A modern, sleek, bold, and flashy goggle for resort riders and occasional users in the backcountry. Heavy duty protection with an assortment of color options for the style-conscious skier or boarder. The NFX has better than expected ventilation to accompany its substantial protection and durability. If the POC Lobes are too small and something a little flashier than the Oakley Flight Deck is your style, this model is for you. We tested it alongside eight other goggles and you can see how this goggle stacked up against the others in our complete review.
Dragon NFX ReviewPrice: $150 List | $65.97 at Backcountry
Compare prices at 2 resellers Pros: Protective, bold style, durable
Cons: Bulky, style not for everyone
Bottom line: A must have for riding at the resort or occasional use in the backcountry.
Ventilation: Armored venting
Lens Style/ Material: Lexan
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Our Analysis and Test Results
The Dragon NFX is a burly and stylish goggle that is sure to please snowboarders and skiers with its bombproof construction, easy to change lenses, and great optical quality. A little bulky and heavy for the backcountry crowd, the NFX is a top performer for resort-based snow pursuits.
Not surprisingly, the breathability is not this goggle's forte, but was still acceptable, especially for inbounds skiing. For greater breathability, other goggles in our lineup would keep you cooler. For similar protection with greater breathability, the Editors' Choice Oakley Airbrake or Smith's I/OX would preferable. An indicator of this model's intended use is in the armored vents at the top of the goggle.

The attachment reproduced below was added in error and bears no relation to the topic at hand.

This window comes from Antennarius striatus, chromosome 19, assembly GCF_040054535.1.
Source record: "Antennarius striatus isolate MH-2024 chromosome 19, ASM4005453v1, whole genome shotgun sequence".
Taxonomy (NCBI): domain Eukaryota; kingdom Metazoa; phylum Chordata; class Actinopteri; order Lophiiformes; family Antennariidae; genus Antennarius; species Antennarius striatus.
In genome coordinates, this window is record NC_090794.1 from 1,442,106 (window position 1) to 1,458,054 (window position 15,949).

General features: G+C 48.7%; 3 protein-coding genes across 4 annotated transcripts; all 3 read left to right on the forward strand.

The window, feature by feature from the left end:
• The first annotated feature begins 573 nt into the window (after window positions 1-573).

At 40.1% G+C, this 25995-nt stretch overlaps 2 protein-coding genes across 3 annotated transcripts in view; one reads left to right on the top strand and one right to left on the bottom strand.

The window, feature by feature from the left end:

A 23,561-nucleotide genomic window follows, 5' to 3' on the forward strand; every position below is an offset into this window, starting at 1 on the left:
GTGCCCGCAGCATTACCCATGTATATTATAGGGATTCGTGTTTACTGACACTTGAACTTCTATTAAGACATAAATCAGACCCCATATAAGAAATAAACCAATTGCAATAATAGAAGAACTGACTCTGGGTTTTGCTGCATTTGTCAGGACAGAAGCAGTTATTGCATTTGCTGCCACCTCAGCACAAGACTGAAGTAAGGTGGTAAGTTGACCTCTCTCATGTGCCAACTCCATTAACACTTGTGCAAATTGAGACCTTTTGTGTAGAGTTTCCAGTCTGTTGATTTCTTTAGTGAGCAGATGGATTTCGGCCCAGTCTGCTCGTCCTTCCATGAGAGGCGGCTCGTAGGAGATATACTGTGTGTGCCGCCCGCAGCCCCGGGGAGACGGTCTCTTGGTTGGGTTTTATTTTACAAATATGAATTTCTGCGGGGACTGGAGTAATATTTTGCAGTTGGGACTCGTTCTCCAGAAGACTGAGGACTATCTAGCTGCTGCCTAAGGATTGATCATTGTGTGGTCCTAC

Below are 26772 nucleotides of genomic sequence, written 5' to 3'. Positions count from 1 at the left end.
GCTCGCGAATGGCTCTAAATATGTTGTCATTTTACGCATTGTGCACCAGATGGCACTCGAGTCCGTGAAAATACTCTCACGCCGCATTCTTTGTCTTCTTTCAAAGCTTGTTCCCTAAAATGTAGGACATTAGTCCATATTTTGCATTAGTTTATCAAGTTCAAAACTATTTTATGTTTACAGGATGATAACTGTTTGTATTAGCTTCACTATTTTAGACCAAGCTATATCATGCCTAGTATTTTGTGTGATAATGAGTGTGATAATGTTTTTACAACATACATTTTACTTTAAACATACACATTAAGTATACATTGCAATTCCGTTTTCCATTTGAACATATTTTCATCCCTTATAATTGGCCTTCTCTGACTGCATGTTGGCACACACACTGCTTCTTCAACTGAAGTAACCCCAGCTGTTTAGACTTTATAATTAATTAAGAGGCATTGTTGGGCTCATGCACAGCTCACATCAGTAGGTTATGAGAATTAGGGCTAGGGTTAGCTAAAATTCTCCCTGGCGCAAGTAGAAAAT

Nothing is getting through the perforated plastic covers which protect the light open cell beneath. This armored coating is actually an integrated portion of the frame. Burly. To increase the ventilation of the NFX, all lenses have vents along the entire top portion of the goggle. While we wouldn't recommend the NFX for most backcountry riders, for in-bounds riders, the ventilation is a winner.
With the emphasis on protection, we didn't expect the NFX to be overly comfortable, but were pleasantly surprised. Most of our testers were in agreement that with the three-layer padding and microfleece lining, the NFX is quite comfortable. As you may expect, similar to the Oakley Flight Deck, our larger testers enjoyed the fit and comfort more than our smaller testers, but with that said, our smaller testers felt the NFX was a goggle they'd enjoy wearing as well.
If the frameless style is something you're after, but with less bulk, the POC Lobes is worth checking out. While researching our goggle selection, we saw some reviews saying the NFX didn't fit well with some helmets, but we didn't experience any problems at all. We skied and boarded with the NFX combined with several brands of helmet, including Smith, Giro, and Bern, as well as with various beanies, and found they were compatible with all that we tried. The strap is similar to others in our test, comfortably wide, with three beads of silicone integrated into the strap material and didn't require excessive strap tension to secure the goggles.
All of our test goggles have dual lens construction and the NFX is no exception. The overall lens quality of the NFX seems adequate, although the Iridium lenses of the Oakley Airbrake, Flight Deck, and A-Frame 2.0, as well as Smith's Chromapop lenses, had a somewhat sharper view in all but the brightest conditions. Consistently bright and sunny conditions were where we felt the NFX Red Ion lens performed the best, but the Oakley and Smith lenses seemed to provide a crisper view once we were in the trees and shade.